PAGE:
Quins duo help England pull off astonishing victory

Danny Care came off the bench to thunderous applause at Twickenham to earn his 100th England cap – and helped put the finishing touches to an astonishing victory over Six Nations champions Ireland – with a little help from his Quins team-mate Marcus Smith.

We have seen it all before from Smith – that desire to be the big player orchestrating the biggest plays in the biggest matches. And the fly-half, who was one of five Harlequins players called up for Saturday’s classic, had the vision and composure to slot home the winning drop goal with the clock in the red.

The provider of the winning pass? Danny Care, of course.

What drama. England, 8-17 down early in the second half, somehow found a way to win it, 23-22. There was pandemonium in the house after that incredible finale.

Few gave England much hope of halting the imperious Irish from running away with a second successive Grand Slam. Their form has been patchy under new boss Steve Borthwick, to say the least, and they were well beaten by Scotland a fortnight ago. But they prevailed in one of the most exhilarating matches the old Cabbage Patch has seen in recent years.

We might have known the Quins pair would have a say in matters, even if they were not given starts.

Smith came on for George Ford, who had missed a simple penalty and two conversions in a tight match where frittered points looked like being fatal. But within two minutes of coming on, Smith slotted past the uprights to convert the Ben Earl try which had England dreaming of a shock win against a team that has dominated northern hemisphere rugby in the past two years.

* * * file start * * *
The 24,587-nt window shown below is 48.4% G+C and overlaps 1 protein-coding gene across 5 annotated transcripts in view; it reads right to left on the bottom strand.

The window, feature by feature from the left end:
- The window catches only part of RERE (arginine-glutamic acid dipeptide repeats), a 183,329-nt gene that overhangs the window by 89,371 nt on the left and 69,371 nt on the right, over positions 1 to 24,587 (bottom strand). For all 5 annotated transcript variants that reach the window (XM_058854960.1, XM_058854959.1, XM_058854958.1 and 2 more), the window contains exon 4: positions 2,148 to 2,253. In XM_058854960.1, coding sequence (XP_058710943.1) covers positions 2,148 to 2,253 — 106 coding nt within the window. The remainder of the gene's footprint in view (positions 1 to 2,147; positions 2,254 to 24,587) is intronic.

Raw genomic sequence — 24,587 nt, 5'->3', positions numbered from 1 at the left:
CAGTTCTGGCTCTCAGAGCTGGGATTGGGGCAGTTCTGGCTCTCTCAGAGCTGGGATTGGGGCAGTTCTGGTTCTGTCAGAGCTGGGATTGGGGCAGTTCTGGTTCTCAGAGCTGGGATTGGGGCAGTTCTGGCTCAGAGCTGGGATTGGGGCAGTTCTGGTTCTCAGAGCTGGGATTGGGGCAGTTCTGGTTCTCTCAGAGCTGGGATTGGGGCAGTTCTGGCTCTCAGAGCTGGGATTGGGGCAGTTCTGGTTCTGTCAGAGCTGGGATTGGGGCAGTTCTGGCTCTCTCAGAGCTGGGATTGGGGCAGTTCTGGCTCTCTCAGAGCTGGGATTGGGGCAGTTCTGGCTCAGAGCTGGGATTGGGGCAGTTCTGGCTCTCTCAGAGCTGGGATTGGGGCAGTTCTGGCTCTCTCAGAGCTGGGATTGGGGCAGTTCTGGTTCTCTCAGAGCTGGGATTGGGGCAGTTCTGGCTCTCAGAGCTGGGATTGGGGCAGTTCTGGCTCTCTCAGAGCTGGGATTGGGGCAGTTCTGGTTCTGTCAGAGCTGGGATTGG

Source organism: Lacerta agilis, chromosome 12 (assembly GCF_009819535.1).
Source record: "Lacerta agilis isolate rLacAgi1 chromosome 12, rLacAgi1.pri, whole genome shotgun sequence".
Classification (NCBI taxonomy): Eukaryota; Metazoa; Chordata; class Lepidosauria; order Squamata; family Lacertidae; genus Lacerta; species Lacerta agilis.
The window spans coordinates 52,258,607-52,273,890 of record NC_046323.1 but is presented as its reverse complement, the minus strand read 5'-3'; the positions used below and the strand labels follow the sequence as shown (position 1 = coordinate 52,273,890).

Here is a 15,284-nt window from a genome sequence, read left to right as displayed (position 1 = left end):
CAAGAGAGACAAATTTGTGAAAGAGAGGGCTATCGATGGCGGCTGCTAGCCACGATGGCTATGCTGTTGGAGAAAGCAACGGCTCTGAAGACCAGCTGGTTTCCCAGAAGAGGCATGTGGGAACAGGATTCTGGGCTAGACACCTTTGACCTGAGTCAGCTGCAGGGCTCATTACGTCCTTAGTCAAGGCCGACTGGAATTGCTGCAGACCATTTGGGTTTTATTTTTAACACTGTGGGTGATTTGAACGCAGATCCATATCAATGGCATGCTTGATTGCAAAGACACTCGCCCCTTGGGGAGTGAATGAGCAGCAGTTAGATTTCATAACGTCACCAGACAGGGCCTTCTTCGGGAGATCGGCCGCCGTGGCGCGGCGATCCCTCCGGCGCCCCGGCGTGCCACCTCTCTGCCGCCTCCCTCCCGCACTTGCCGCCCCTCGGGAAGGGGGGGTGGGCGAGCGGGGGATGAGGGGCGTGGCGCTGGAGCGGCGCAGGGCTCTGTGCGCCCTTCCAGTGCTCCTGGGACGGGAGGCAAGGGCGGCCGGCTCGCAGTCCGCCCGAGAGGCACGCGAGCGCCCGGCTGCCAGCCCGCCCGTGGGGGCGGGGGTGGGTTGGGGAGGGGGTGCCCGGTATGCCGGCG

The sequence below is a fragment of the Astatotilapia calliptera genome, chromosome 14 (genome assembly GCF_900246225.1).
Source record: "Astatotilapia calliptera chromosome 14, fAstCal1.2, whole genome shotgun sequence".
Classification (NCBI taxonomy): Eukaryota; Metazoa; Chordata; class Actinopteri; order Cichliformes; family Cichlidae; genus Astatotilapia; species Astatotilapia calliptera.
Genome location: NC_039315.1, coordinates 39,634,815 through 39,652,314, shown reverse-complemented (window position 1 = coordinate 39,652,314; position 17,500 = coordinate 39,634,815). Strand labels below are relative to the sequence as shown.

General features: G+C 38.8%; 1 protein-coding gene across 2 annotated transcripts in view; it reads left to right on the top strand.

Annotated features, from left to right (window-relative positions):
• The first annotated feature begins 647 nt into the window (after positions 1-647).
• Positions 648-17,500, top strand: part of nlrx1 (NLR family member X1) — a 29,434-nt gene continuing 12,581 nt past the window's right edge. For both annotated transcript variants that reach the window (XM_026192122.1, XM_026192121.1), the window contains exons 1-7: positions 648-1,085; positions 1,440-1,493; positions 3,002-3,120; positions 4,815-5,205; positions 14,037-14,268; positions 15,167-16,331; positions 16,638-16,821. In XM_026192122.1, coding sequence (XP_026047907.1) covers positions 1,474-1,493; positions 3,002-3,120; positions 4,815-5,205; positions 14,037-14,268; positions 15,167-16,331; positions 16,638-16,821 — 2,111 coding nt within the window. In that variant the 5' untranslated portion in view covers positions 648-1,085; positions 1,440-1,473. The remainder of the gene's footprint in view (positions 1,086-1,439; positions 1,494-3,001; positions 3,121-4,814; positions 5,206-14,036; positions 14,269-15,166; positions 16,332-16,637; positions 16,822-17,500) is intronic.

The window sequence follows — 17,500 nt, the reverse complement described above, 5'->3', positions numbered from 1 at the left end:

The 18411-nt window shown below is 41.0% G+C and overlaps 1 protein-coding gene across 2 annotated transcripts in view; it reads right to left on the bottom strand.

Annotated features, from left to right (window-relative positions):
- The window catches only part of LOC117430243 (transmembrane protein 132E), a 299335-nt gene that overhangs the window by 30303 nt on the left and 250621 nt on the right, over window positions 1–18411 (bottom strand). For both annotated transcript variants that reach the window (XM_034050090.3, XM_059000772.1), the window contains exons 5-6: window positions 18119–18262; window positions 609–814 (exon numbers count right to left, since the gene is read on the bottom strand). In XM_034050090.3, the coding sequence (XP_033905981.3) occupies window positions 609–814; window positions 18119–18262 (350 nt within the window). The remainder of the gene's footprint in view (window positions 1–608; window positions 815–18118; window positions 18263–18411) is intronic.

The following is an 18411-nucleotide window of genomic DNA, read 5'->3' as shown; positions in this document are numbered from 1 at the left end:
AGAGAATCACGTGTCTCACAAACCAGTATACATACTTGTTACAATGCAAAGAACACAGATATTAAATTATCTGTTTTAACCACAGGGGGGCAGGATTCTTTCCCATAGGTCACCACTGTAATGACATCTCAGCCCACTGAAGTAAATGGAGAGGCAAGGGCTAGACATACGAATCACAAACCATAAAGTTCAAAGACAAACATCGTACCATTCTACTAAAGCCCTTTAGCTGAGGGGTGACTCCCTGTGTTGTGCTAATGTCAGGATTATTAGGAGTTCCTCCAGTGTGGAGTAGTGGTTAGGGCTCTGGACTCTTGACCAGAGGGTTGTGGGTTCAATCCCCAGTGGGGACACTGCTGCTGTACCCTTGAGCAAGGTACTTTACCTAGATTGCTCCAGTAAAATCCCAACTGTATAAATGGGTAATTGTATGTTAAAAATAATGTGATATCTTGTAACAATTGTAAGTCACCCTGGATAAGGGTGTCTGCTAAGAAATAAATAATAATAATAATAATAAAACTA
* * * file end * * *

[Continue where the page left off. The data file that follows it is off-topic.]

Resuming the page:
Leading 20-17, Care came on to see if he could get the Red Roses over the line. The ‘bad boy’ of English rugby was soon sniping at the breakdown and attempting those trademark grubber kicks to break through the green shirts’ defensive lines – keeping the opponents guessing. Keeping them on their toes.

In the end it needed the combination of Care and Smith to administer the crucial blow after James Lowe’s second try of the afternoon had threatened to ruin the party for Care and England.

“It’s about getting the win today and that’s the icing on the cake, against the best team in the world,” said the beaming 37-year-old from Leeds, who made his debut for England in New Zealand in 2008.

“A lot’s been said about us, and we wanted to go out there and show we could beat the best. We believe this squad is going places, whether this year, next year or in a couple of years’ time. I urge people to stick with us.

“Against Scotland we were not where we wanted to be, and we wanted to show the world what we were all about. We thought we could cause them some problems and it turns out we could. I’m so proud we found a way to win.”

Care, who had his three children with him on the pitch after the game, admits he did not expect to become only the sixth Englishman to rack up a century of caps.

“I’ve been dropped a few times,” he said, “But I’ve always tried to just believe in myself. The thing I love most in the world, apart from the wife and the kids, is playing for England. I never thought I’d get this feeling again.

“This game is right up there [among my favourites]. You dream of days like this.”

Smith also paid tribute to his team-mate for club and country: “I’ve played with DC many times now and he always put it on strings for me,” said the match-winner. “I’m grateful to him and a special shout for his 100 caps too.

“It was an absolute pleasure to be out there today and hopefully we can kick on now.”

The great Jonny Wilkinson also praised Care after the match, saying: “You’ve got a guy who’s just getting better, shining brighter and you wouldn’t have a clue what age he is.”

The vintage Care certainly played his part in a remarkable afternoon.

Other Quins players taking part off the bench were Joe Marler, and Chandler Cunningham-South, who impressed with a couple of bullocking carries before succumbing to a knee injury. Alex Dombrandt was also in the wings.